And so we come to our present Labour Government: yes, they have done one or two good things and should be given credit. One was the National Minimum Wage, something the Conservatives fought tooth and nail against and would never have introduced such a thing. Another was devolution to Scotland, Wales and Northern Ireland (though only 8 our 10 for this because there was no devolution for England). Then there have been the annual Winter Fuel Payments for senior citizens, and also free bus travel for them, again a couple of measures the Tories would never have introduced.

So, one and a half cheers for New Labour. But alas, it will still be farewell some time next year.

27 April 2009

Bye-bye New Labour

I've said it before, and (because I'm a boring old fart) I'll say it again .. Opposition Parties don't win elections, Governments lose them.

I think it's becoming clear enough to most people in the UK that come the next General Election (due in 2010) the chances of Labour getting back in for a fourth time are approximately zilch.

This is not because David Cameron's Conservative Party have anything particularly inspiring on offer; rather it is because Gordon Brown's Labour Government is becoming a bit of a laughing stock in much the same way that John Major's government was towards the end of the last Conservative administration.

All power corrupts, and in recent years we have seen that amply demonstrated. Tony Blair swept in on a tide of enthusiasm in 1997 promising to be whiter than white after the Conservative government's embarrassing "Cash for Questions" scandals, and miscellaneous scandals of a sexual kind.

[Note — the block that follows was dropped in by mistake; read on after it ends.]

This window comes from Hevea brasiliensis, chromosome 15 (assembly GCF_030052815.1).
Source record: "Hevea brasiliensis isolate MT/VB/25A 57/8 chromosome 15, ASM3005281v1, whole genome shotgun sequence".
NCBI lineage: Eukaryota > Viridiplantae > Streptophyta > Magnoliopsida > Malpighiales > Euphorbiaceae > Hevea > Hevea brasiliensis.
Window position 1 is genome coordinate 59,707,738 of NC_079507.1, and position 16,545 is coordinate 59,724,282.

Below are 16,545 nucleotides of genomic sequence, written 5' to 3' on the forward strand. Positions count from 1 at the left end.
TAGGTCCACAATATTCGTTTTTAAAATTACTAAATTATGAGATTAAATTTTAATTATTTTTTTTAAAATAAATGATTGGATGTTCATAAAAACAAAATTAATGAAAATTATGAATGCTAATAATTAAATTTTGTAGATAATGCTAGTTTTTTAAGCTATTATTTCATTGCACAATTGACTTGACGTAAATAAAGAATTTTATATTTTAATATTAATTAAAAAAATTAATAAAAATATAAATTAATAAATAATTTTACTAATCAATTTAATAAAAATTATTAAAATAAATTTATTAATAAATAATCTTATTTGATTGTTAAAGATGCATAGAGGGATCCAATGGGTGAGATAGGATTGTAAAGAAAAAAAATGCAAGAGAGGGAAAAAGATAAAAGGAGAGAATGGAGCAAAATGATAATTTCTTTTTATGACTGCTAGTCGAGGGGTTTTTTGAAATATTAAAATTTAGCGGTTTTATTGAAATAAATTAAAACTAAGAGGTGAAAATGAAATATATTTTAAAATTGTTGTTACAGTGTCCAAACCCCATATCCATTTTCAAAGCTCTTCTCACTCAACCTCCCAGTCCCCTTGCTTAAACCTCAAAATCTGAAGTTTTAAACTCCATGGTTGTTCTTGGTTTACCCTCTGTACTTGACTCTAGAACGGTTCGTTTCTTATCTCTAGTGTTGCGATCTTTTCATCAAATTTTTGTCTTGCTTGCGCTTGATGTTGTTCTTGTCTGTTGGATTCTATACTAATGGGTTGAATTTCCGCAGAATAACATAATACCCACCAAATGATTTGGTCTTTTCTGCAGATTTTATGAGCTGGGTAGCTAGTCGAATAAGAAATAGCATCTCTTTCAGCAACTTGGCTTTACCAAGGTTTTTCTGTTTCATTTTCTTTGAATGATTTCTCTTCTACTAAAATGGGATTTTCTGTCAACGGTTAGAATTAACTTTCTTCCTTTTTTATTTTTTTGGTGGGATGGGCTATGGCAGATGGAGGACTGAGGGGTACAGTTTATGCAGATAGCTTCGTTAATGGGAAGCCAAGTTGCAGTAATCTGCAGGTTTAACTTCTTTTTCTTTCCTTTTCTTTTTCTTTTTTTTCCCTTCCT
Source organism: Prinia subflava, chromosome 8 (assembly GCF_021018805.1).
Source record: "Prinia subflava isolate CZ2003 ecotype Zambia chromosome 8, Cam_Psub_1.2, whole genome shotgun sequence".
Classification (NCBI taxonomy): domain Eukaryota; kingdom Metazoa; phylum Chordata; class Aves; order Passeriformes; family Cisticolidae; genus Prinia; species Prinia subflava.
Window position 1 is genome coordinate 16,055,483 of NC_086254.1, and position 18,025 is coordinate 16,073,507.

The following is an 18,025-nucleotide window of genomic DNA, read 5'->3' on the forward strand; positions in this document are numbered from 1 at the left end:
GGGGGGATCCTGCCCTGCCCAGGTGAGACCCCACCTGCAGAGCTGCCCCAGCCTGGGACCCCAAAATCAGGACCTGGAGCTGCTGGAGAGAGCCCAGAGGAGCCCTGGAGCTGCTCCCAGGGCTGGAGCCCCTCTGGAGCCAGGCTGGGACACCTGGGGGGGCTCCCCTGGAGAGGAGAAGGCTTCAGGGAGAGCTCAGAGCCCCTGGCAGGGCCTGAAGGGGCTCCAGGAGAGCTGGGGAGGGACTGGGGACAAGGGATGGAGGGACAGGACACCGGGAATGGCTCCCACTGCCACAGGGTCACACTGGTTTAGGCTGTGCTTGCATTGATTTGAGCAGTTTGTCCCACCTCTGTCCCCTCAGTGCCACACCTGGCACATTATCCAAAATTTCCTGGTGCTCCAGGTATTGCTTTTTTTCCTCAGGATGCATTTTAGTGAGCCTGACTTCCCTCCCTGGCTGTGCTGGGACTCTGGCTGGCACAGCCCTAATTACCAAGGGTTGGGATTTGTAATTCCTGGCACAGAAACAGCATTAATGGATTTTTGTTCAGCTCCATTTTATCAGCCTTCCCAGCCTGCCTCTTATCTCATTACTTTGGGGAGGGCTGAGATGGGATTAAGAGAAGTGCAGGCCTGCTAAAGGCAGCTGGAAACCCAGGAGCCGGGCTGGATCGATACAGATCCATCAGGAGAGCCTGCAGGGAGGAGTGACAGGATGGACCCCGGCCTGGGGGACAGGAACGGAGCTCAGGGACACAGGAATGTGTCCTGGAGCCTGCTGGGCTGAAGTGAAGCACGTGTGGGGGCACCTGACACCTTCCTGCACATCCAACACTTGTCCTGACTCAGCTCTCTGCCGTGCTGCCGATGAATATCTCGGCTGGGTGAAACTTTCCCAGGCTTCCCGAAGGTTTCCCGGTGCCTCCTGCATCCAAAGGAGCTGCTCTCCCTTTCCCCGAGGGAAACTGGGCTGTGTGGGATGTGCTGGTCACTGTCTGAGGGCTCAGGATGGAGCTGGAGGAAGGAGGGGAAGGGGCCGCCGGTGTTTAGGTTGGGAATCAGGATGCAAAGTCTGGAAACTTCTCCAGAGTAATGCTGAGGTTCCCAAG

Then we had, under New Labour, the Iraq debacle, donations to secure exemptions from legislation, donations to "buy" peerages, and more recently under the Gordon Brown administration, the infamous e-mail sent by his senior political adviser to a colleague suggesting various ways of running personal smear campaigns against Conservative front-benchers (and their wives). Gordon Brown - in a statement somewhat reminiscent of a Communist dicatorship - said "I accept full responsibility, that's why the person who did it has now gone".

The rich have become richer and the poor have become poorer, whilst at the same time women's wages continue to be lower than those for men for doing similar work; therefore it is clear to me that Labour has failed miserably, since it's whole reason for existence has always been to produce a fairer society.

We have also become the Surveillance State with more CCTV cameras watching our every move than anywhere else in the world. Meanwhile the government is also intent on forging ahead with an expensive and intrusive national identity card scheme (which, to the Conservatives' credit they promise to abandon .. if they are to be believed). Now there are plans to force communications companies to store records of all phone, text, and e-mail messages from everyone in the land. Some Local Councils are using anti-terrorism regulations to enforce ridiculous rules about how much, and what exactly, you are allowed to put in your waste disposal wheelie bins, and using underhand tactics to monitor your activities in this regard.

Well, Gordon Brown, I'm sorry to say this as an ex Labour Party Member and fervent adherent to left-of-centre politics, but come the next Election we shall surely be saying good-bye to you. God knows what we'll get in your place, and our crazy "first-past-the-post" electoral system will, as usual, ensure that the country's fate will be decided by a couple of dozen marginal constituencies.

I have no idea who I'm going to vote for, or even if I'll vote at all. Good grief - I can't believe I just said that!